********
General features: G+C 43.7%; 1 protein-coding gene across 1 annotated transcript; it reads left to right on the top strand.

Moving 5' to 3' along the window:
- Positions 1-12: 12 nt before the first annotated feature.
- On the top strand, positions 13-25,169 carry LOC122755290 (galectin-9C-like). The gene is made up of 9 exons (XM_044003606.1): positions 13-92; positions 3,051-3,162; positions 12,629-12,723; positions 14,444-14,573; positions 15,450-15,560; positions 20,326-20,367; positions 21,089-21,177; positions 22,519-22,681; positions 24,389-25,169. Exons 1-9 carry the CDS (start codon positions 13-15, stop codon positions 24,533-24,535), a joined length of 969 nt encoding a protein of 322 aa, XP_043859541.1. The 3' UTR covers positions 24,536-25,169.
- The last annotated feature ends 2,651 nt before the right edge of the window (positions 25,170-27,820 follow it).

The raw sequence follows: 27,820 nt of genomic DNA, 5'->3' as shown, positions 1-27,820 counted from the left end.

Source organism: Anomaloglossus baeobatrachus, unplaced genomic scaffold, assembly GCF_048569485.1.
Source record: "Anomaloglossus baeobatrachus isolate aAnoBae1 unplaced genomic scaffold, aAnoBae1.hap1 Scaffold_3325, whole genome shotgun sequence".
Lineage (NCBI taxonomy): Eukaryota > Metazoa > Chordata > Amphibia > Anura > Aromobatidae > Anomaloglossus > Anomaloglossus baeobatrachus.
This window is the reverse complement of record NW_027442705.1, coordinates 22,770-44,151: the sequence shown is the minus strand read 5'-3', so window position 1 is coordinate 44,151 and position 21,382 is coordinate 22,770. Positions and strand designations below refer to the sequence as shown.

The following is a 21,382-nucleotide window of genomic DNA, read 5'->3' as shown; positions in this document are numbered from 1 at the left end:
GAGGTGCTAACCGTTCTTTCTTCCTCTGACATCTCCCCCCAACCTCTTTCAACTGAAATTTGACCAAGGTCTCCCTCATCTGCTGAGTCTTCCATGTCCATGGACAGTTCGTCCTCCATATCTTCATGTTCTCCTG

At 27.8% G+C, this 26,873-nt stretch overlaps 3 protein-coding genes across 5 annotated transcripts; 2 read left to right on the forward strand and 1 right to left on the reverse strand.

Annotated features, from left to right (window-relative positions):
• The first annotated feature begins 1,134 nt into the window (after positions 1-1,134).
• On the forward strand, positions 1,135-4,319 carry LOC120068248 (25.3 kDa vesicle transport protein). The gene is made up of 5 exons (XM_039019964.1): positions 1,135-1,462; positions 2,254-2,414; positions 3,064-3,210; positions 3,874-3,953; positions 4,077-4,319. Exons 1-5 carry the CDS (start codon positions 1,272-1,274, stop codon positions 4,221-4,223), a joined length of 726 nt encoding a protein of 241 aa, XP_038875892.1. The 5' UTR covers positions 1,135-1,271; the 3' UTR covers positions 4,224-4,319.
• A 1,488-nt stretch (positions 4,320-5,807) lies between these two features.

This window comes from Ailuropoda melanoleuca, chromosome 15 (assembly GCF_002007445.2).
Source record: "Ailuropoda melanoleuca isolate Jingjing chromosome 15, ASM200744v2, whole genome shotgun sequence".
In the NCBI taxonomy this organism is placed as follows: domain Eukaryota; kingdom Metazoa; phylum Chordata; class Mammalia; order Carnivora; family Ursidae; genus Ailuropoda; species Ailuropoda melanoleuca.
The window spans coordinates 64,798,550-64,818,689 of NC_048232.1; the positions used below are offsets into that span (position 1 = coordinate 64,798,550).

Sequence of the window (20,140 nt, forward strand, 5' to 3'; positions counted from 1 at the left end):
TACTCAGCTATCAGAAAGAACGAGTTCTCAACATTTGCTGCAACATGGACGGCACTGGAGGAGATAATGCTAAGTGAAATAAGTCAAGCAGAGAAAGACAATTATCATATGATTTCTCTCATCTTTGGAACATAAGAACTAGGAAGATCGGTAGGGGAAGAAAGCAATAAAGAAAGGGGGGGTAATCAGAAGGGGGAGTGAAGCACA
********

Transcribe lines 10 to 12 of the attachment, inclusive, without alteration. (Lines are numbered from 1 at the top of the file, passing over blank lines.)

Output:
This window is the reverse complement of record NW_027442705.1, coordinates 22,770-44,151: the sequence shown is the minus strand read 5'-3', so window position 1 is coordinate 44,151 and position 21,382 is coordinate 22,770. Positions and strand designations below refer to the sequence as shown.

The following is a 21,382-nucleotide window of genomic DNA, read 5'->3' as shown; positions in this document are numbered from 1 at the left end:
GAGGTGCTAACCGTTCTTTCTTCCTCTGACATCTCCCCCCAACCTCTTTCAACTGAAATTTGACCAAGGTCTCCCTCATCTGCTGAGTCTTCCATGTCCATGGACAGTTCGTCCTCCATATCTTCATGTTCTCCTG